All of us that love to cook find inspiration in many places. The most exciting inspiration is the kind that just pops into your head. You see a beautiful vegetable or a marvelous piece of meat and immediately begin to create a recipe around it. You rush home and begin to cook virtually by the seat of your pants. Most of the time it pays off, but once in a while it doesn’t. So you go back to the drawing board, changing an ingredient or adding another until you have the perfect dish. The result is something that you can call all your own.
There are many other sources for cooking inspiration. It could be one of the myriad cooking shows, a treasured cook book or a magazine featuring recipes of the season. While the idea may not be original, it is still a source of inspiration. When I see a recipe in one of these places, my first thought is how can I make it my own. I may occasionally make it as written, but more often I’ll substitute an ingredient or add something to the mix. The process is not too different from that of creating an original recipe, and the result is something that I can call my own.
This recipe came to be in the latter way. I saw a recipe for Spaghetti Squash Lasagna in a Kraft Foods magazine. Ironically, when I searched for the recipe online to provide the above link, I found many recipes for the same dish. The variations were amazing. In the shell, out of the shell…who knew that so many great minds could think in such a similar manner. In the world of online recipes that is vast beyond ones imagination, finding a dish similar to your creation is pretty easy. The good news is there’s room for everyone’s ideas; the more the merrier I always say. So I’ll share my take on the recipe and you can do with it whatever strikes your fancy.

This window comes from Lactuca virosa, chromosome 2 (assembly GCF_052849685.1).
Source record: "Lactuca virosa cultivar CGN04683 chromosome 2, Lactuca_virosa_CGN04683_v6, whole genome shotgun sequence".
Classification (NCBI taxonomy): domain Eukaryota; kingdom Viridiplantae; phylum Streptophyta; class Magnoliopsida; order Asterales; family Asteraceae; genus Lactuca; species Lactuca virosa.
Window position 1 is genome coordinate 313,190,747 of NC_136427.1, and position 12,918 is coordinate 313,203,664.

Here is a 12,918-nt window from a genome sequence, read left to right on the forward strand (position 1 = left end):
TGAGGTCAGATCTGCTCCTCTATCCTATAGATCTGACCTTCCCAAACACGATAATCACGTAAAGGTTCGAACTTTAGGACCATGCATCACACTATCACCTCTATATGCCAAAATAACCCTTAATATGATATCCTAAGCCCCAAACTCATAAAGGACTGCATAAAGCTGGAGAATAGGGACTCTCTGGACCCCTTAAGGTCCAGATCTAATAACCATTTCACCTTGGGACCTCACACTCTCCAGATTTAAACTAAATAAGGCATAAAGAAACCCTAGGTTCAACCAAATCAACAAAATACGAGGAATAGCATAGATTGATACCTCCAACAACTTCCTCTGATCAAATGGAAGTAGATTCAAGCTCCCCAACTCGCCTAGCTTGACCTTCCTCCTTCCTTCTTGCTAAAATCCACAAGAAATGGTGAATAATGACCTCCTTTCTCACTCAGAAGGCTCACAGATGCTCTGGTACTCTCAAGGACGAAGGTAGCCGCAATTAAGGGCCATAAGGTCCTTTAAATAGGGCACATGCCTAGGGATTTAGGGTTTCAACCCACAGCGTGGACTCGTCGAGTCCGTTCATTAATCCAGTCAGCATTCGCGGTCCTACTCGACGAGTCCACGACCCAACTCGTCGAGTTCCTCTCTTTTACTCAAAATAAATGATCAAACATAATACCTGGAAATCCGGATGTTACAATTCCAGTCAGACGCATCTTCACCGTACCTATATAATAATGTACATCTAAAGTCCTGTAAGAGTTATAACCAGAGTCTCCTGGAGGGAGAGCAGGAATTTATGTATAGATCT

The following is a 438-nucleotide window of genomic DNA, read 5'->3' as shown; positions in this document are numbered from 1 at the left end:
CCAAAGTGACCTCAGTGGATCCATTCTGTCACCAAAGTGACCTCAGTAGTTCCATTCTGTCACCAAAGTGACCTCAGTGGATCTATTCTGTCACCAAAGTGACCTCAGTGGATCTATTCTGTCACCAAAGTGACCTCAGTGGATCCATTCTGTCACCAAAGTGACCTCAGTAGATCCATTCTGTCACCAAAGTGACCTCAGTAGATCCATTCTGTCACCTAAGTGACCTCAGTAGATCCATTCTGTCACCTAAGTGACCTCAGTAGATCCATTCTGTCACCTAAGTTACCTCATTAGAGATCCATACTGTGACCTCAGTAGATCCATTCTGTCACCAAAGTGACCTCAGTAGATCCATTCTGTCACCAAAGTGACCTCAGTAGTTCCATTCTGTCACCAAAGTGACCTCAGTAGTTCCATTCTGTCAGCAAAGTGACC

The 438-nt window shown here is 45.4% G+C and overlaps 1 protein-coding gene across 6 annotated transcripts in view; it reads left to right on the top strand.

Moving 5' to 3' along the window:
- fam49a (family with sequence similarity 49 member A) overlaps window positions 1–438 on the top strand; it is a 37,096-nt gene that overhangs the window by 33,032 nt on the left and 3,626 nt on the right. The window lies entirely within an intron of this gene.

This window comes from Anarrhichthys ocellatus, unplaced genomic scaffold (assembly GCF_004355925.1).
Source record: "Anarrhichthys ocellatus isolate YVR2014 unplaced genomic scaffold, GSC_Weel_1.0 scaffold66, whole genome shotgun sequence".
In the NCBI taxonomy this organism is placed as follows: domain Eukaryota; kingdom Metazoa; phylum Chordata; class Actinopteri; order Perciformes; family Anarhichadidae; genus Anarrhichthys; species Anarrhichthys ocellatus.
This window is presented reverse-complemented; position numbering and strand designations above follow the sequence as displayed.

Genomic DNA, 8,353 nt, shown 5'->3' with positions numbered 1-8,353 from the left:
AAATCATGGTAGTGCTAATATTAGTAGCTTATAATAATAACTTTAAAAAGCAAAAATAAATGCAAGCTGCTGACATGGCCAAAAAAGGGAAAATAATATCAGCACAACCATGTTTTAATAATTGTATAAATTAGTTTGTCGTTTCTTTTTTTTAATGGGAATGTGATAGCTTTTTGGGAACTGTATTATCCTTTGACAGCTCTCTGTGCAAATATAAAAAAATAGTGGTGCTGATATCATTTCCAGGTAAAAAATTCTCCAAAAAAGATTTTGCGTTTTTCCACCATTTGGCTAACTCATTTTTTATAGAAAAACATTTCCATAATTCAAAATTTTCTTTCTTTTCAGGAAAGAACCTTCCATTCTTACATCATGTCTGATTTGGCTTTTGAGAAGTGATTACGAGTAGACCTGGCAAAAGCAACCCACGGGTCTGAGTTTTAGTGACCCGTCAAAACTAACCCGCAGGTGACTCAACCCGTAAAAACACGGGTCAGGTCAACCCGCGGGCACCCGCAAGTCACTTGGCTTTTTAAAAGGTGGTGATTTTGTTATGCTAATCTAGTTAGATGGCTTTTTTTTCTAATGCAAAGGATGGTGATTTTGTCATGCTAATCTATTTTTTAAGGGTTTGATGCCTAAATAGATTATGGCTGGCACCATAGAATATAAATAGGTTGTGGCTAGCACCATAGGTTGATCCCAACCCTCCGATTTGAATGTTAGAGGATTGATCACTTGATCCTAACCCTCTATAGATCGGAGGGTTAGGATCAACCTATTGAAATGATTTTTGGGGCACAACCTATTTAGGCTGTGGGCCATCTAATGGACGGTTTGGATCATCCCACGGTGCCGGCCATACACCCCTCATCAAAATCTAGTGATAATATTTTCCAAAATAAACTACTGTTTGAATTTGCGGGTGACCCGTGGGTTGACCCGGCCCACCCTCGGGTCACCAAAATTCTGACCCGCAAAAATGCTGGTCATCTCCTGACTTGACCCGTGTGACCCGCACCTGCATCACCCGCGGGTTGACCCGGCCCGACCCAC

I liked the idea of cooking the filling right in the squash shell. It made for an interesting presentation. I found a smallish squash that once cut, seeded, and baked was the perfect size for two generous servings.
I made the ricotta filling much like I would for a traditional lasagna, that is, I added spinach, garlic, and a little Pecorino Romano cheese along with an egg. The sauce started with sweet turkey Italian sausage links, casings removed. I added plenty of onions and garlic, of course before I added about a cup of pasta sauce, remnants of a previous adventure, that I found in the freezer.I used a fork to loosen the squash strands. I thought this would allow the flavors to get better acquainted. I layered the ricotta, sauce, and Romano cheese before topping it all with a good handful of grated Italian cheese blend.
It baked in the oven for about 30 minutes and spent a few minutes under the broiler. It came out crowned with a golden brown cheese crust, the bubbly filling peeking from beneath it.It tasted wonderful and I have to say we didn’t miss the pasta. I wanted this to be on the healthy side so I used part skim ricotta, minimal oil, and turkey sausage to cut some fat and calories. Use whatever you like. This would be great with ground beef, pork or even meatless. Use this as the source for your own inspiration and join the ranks of inspired cooks.